The REE-distribution in minerals of the epidote group is essential for our understanding of their behaviour in high pressure rocks during subduction, dehydration and possible melting. We determined the trace element content of zoisite and clinozoisite by ICP-AES (following dissolution and chromatographic separation) in mineral separates from i) two localities, where pegmatites have been formed by high pressure melting of eclogites, and ii) hydrothermal segregations in garnet amphibolites/eclogites/eclogite facies metasediments.
Accessory zoisites from the quartz-albite-phengite pegmatites (Weißenstein, Germany; Saualpe, Austria) are strongly enriched in LREE (between 102 and 103 x chondrite) and are poor in HREE (ª 10 x chondrite), although the indivudual
patterns are different in detail. Coexisting albite and phengite have REE contents below 1 x chondritic values. Retrograde
clinozoisite (formed by the breakdown of zoisite) shows a similar pattern as its precursor, but is enriched by a factor of ª 1.3.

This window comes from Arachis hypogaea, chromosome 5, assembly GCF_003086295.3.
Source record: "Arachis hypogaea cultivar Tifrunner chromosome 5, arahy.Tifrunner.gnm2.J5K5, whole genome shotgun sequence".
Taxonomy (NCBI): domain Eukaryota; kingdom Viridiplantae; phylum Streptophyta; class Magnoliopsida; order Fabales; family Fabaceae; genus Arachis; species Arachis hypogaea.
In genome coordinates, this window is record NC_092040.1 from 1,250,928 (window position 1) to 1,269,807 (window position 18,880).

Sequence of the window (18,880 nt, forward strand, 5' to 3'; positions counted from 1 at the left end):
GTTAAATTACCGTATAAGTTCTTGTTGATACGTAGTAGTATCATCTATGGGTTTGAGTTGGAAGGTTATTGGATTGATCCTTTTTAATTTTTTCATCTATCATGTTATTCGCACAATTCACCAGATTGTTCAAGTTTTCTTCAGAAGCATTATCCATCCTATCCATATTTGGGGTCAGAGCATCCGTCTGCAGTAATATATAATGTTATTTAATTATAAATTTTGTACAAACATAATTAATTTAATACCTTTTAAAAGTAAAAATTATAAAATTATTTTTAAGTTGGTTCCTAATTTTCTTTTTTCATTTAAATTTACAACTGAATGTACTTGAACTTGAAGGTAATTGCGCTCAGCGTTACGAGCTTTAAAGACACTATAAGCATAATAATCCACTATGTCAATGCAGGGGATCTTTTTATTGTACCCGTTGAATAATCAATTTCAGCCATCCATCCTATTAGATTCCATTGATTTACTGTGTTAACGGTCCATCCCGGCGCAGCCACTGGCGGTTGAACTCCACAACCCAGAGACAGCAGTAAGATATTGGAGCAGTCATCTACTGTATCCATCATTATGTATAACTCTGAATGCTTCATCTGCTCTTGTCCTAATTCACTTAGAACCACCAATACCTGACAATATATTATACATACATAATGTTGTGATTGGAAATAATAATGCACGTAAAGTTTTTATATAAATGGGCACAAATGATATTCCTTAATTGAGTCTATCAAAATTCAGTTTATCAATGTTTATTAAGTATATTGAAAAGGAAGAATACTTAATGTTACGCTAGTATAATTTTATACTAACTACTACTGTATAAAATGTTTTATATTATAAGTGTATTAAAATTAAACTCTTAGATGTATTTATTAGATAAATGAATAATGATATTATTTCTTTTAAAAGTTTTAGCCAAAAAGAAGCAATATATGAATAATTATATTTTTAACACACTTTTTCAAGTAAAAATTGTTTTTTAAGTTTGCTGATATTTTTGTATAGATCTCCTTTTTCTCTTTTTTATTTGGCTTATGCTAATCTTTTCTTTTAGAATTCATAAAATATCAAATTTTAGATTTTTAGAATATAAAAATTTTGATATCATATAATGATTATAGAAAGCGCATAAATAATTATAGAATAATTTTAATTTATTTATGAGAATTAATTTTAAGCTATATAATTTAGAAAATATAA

Zoisite and clinozoisite from hydrothermal quartz-segregations (Südvenediger area, Tauern, Austria) have significantly lower LREE concentrations (100 - 400 x chondrite) than those from the pegmatites. They are also characterized by a slightly postitive Eu-anomaly and HREE (Ho - Lu) below 10 x chondrite. Calcite, chlorite and paragonite have concentrations between 1 and 10 x chondritic. Again, as abserved in the pegmatites, retrograde clinozoisite shows a similar pattern and is enriched in all REE compared to its precursor.
The data confirm that during melting the presence of garnet in the residuum results in a very steep REE pattern in the melt. Zoisite picks up the majority of these elements during crystallization. The melts of such pegmatites are tonalitic-trondhjemitic in composition and their REE-pattern is similar to what is observed in tonalites and trondhjemites. Thus they might serve as models for melting of the lower crust.
Also, during hydrothermal fluid-rock interaction, garnet in the host rock retains the HREE, but especially the LREE are mobile at high pressures (> 10 kbar) and temperatures (> 500 °C) and were obviously transported via a fluid phase. However, during later reaction of zoisite into clinozoisite (+ other phases), the REE seem to be immobile and are passively enriched in the retrograde clinozoisite.